I went down to the theatre early one autumn evening and sat, metaphorically speaking, on the bank at the junction of the rivers where the Darling’s coffee-coloured waters merge with the greyish green eucalypt tea of the Murray. Listening to the insects chirring and humming, mesmerized by the lapping water, I watched as the sun lingered on the horizon, light fading into the warm night. The quiet was only sporadically broken by the flit of a bird as it danced across the stage. So evocative was this performance that, as the music percussed, I experienced a time-space slippage between the confluence and Conflux, between the imagined river’s edge and the theatre’s stage.
It seems only fitting, in this place where the two largest rivers in the Murray Darling Basin become one, that a performance like Conflux could be brought to life. The region’s offering for One River is the work of two local artists, Mildura composer/musician Kim Chalmers and Wentworth dancer/choreographer Sally Hederics. Their deeply personal connections to the rivers underlie the thematic extension of previous collaborative works. Throughout its three parts, Conflux reveals a continuing exploration of social, intellectual and spiritual issues within this specific landscape. The theme of water winds its way through each part of the work, effectively mapping the rivers’ influence on our daily lives.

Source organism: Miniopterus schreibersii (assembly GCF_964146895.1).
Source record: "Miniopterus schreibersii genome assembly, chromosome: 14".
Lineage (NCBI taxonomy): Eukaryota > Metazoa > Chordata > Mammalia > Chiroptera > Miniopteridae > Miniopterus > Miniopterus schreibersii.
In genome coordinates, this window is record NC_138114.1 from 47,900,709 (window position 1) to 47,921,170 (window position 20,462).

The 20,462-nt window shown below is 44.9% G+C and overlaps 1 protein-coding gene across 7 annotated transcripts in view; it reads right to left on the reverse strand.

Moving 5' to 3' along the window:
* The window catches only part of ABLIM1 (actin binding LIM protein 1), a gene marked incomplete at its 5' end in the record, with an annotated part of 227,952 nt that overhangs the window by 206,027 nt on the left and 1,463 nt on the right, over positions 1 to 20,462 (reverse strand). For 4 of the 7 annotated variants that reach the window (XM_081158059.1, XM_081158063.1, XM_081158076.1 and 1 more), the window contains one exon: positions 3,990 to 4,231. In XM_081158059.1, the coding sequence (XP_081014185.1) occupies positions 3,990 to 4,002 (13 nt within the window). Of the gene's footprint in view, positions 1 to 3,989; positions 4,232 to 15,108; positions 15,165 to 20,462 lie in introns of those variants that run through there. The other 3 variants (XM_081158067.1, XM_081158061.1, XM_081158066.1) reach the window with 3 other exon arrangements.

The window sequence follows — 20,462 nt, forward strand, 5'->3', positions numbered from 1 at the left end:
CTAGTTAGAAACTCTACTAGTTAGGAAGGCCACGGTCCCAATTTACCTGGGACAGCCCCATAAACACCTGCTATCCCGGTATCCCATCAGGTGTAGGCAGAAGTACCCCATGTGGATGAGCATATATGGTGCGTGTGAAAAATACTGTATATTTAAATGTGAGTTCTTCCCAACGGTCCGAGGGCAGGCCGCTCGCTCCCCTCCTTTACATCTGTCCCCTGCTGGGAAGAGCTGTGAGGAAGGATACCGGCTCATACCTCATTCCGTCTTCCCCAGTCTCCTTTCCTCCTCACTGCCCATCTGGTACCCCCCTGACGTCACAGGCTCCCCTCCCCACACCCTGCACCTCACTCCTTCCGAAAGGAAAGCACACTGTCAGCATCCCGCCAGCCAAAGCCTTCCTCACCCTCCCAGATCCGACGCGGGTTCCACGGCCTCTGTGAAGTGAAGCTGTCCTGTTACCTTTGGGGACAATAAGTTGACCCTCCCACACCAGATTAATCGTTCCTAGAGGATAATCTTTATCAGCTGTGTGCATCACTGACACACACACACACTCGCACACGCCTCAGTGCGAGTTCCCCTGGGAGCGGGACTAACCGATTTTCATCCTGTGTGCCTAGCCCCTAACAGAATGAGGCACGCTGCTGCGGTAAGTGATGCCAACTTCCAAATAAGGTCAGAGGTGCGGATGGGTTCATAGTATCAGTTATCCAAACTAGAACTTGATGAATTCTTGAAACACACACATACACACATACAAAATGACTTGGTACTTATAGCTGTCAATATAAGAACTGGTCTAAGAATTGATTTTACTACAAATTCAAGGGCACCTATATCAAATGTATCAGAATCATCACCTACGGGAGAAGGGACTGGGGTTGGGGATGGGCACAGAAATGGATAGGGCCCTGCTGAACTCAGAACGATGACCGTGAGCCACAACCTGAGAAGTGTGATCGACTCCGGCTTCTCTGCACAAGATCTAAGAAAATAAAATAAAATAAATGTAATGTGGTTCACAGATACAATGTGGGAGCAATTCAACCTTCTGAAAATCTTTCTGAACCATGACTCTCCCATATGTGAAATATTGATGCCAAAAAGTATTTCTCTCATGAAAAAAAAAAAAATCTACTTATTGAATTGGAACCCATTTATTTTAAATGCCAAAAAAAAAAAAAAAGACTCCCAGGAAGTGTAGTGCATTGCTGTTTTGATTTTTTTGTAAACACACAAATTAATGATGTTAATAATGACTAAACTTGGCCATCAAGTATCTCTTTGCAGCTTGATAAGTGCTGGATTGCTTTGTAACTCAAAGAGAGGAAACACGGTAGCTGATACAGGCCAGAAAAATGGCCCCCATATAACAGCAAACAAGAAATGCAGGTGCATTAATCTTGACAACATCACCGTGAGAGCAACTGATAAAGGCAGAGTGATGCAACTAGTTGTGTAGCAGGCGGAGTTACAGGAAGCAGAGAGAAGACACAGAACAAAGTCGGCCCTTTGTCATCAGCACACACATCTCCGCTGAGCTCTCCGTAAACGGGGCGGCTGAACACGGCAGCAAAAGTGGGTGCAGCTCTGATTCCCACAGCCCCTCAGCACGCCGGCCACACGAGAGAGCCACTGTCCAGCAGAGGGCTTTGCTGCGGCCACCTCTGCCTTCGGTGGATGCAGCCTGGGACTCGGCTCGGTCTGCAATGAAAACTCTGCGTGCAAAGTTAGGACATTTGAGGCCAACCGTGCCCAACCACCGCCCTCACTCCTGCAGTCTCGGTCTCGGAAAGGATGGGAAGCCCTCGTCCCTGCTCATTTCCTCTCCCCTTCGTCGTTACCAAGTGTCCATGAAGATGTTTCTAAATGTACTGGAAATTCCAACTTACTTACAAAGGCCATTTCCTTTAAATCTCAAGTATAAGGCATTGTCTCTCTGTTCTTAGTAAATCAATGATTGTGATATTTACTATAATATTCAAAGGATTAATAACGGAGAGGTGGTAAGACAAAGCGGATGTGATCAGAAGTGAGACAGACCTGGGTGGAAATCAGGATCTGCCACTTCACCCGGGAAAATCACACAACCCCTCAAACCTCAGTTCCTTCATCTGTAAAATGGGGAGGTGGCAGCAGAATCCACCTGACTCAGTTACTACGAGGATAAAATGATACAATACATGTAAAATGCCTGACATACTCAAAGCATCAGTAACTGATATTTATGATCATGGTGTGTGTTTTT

The inaugural One River event came in three acts; the title work five-piece dance movement Conflux, the interlude of audio and visuals, and the three-piece dance movement Riverlife. The title work Conflux, is the product of workshops held for senior contemporary dancers of Mildura Ballet Guild which included the opportunity to be mentored by Adelaide based choreographer and Spirit Festival artistic director Gina Rings. To accompany the dancers, Chalmers enlisted the talents of Melbourne-based ensemble Speak Percussion who were given the same repetitive rhythm, an intentionally stripped down looped sample open to translation by both the dancers and musicians. Splitting off into small groups, the dancers worked with Hederics to choreograph a response to the music, a process that encompassed discussions about the concept of “conflux” and its countless implications, interpretations and representations for the district’s residents.